Turkish Constitutional Court urged to observe the ECHR judgments

The Arrested Lawyers Initiative and the Norwegian Helsinki Committee led a coalition of international human rights organizations and esteemed legal professionals to send an open letter to Prof. Dr Zühtü Arslan, the President of the Constitutional Court of Türkiye, expressing concerns over the Turkish judiciary’s adherence to the judgments of the European Court of Human Rights (ECHR).

Microsoft Word - LETTER DESIGN.docx

The letter begins by referencing the Committee of Ministers of the Council of Europe’s decision, which emphasizes the shared responsibility of all national authorities, including the judiciary, to ensure compliance with the ECHR’s judgments as per Article 46 of the Convention. The group expressed disappointment at the Turkish Constitutional Court’s (TCC) defiance of the ECHR judgments (namely Hakan Bas and Alparslan Altan judgments) in the case of Yıldırım Turan.

The authors stated a recent judgment by the Court of Cassation that defied the ECHR’s rulings is also a cause of serious concern.

Furthermore, the letter delves into the ECHR’s recent Yüksel Yalçınkaya judgment as evidence of problematic interpretations of state security laws by the Turkish judiciary.

The ECHR, in the Yalçınkaya case, found violations of principles including “no punishment without law,” the right to a fair trial, and freedom of assembly. The judgment criticized Türkiye’s broad and vague interpretation of Article 314 of the Penal Code. In addition, in the Yalçınkaya case, the ECHR’s Grand Chamber emphasized a systemic problem in the Turkish judiciary’s approach to state security laws, highlighting the 8,000 pending applications and an expected 100,000 new applications that are likely to echo similar concerns.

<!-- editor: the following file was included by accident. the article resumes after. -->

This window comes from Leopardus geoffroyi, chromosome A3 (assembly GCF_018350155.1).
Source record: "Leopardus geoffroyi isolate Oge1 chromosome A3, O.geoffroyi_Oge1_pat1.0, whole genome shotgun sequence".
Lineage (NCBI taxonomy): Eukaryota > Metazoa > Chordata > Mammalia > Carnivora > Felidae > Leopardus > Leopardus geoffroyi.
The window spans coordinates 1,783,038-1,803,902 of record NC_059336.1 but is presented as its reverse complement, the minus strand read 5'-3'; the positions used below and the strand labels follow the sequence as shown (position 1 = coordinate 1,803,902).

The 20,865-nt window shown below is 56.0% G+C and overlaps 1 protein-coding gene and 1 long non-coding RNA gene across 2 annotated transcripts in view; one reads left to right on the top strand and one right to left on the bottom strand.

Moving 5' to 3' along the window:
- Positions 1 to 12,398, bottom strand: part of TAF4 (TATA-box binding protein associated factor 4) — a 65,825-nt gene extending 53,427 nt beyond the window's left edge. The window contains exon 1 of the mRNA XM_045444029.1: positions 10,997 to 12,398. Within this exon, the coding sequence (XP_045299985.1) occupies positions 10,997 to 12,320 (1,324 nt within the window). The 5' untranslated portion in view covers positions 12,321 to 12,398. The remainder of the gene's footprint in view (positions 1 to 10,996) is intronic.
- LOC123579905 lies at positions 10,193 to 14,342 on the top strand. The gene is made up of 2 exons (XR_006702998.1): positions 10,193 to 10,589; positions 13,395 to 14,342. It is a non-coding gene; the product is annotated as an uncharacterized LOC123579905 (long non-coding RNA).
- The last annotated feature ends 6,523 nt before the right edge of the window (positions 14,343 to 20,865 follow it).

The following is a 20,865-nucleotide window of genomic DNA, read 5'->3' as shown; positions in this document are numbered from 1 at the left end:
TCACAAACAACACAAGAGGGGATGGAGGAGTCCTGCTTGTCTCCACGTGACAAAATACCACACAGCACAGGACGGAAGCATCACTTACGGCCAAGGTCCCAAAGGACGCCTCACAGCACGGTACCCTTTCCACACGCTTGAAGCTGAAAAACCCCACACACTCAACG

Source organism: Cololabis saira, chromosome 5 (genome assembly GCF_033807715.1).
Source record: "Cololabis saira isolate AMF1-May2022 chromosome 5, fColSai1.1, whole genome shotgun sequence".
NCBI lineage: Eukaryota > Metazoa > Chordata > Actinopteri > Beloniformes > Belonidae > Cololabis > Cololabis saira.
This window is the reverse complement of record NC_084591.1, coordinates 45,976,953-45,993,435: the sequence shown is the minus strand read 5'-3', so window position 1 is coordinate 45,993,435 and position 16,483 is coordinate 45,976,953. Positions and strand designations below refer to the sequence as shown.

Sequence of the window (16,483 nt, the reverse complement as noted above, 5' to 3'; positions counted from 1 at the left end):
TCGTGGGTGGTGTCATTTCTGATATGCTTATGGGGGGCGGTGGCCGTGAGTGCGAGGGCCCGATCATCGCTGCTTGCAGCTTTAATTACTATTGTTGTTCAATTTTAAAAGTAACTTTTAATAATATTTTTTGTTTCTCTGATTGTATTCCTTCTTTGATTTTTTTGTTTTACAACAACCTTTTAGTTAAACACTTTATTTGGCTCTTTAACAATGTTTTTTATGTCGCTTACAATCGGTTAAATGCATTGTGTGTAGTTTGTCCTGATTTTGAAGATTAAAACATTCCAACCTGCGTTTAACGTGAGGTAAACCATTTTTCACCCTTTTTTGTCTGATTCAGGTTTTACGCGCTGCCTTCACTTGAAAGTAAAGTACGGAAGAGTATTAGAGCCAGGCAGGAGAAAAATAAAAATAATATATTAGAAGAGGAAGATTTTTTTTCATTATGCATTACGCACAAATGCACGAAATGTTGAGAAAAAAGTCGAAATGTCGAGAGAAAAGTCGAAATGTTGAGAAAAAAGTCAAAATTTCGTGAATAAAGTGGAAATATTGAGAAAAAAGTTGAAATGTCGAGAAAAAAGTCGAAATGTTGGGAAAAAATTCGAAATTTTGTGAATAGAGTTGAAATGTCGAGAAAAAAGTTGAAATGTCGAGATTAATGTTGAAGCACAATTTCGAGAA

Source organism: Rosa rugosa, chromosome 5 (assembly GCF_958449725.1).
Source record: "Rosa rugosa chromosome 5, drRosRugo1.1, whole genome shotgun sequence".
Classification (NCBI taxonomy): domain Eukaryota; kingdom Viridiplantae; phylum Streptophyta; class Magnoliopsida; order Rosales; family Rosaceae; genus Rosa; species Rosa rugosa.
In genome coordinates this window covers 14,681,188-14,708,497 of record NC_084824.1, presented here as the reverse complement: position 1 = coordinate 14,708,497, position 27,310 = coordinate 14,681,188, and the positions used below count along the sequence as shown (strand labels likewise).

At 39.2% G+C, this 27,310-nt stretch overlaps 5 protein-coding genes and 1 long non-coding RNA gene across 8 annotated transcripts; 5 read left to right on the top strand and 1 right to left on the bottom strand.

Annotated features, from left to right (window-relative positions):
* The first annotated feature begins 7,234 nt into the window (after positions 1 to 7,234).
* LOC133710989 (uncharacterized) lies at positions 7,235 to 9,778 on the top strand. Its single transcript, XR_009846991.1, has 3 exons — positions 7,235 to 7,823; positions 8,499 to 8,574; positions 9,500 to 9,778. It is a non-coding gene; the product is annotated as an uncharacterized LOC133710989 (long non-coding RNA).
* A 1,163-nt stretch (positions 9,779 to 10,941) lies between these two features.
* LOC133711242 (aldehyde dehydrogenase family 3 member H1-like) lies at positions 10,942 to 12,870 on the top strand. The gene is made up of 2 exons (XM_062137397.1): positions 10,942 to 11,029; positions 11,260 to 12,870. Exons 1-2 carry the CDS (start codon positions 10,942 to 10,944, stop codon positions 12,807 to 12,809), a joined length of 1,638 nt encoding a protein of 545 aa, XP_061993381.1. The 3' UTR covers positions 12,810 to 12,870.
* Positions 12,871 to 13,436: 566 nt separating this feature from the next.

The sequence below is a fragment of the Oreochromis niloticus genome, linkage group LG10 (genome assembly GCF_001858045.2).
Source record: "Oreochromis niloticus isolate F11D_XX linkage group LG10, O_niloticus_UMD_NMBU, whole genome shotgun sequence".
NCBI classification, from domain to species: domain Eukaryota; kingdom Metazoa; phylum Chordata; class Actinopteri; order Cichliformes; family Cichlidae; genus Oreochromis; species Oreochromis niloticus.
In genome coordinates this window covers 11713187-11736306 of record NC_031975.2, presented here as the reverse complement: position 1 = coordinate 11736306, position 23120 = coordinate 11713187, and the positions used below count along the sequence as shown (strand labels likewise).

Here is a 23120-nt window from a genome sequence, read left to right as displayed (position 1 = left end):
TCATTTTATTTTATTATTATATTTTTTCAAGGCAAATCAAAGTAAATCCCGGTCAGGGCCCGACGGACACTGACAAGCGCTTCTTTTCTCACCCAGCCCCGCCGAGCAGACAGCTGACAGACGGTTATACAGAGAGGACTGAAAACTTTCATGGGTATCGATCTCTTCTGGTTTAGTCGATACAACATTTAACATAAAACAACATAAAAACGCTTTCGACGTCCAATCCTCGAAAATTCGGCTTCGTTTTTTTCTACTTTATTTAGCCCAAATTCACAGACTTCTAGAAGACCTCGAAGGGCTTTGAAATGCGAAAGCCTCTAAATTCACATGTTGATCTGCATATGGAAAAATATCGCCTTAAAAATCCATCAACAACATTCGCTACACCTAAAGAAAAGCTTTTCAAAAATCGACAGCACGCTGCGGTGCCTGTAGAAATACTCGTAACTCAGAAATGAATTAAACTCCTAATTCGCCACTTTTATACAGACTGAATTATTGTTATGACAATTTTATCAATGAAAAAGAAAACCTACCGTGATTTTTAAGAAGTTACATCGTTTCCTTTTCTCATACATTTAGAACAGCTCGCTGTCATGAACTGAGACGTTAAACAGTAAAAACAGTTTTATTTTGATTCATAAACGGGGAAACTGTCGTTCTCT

The co-signatories acknowledge the challenges Türkiye faced in the aftermath of the 2016 coup attempt and the resulting state of emergency. However, they urge a return to standard judicial procedures, particularly as five years have elapsed since the state of emergency was lifted. In a call to action, the letter emphasizes the potential of the TCC to lead positive change and improve the human rights situation in Türkiye.

The authors express hope that the TCC addresses this systemic problem in line with the ECHR’s Yüksel Yalçınkaya judgment and, in doing so the TCC can leave a legacy marked by pride, justice, and fairness.

The letter is co-signed by 22 entities and individuals, including prominent organizations such as the International Bar Association’s Human Rights Institute, The Italian Federation for Human Rights, the Norwegian Helsinki Committee and The Arrested Lawyers Initiative. Also among the signatories are renowned legal professionals, academics, and advocates for human rights from various countries.



Categories: International Advocacy

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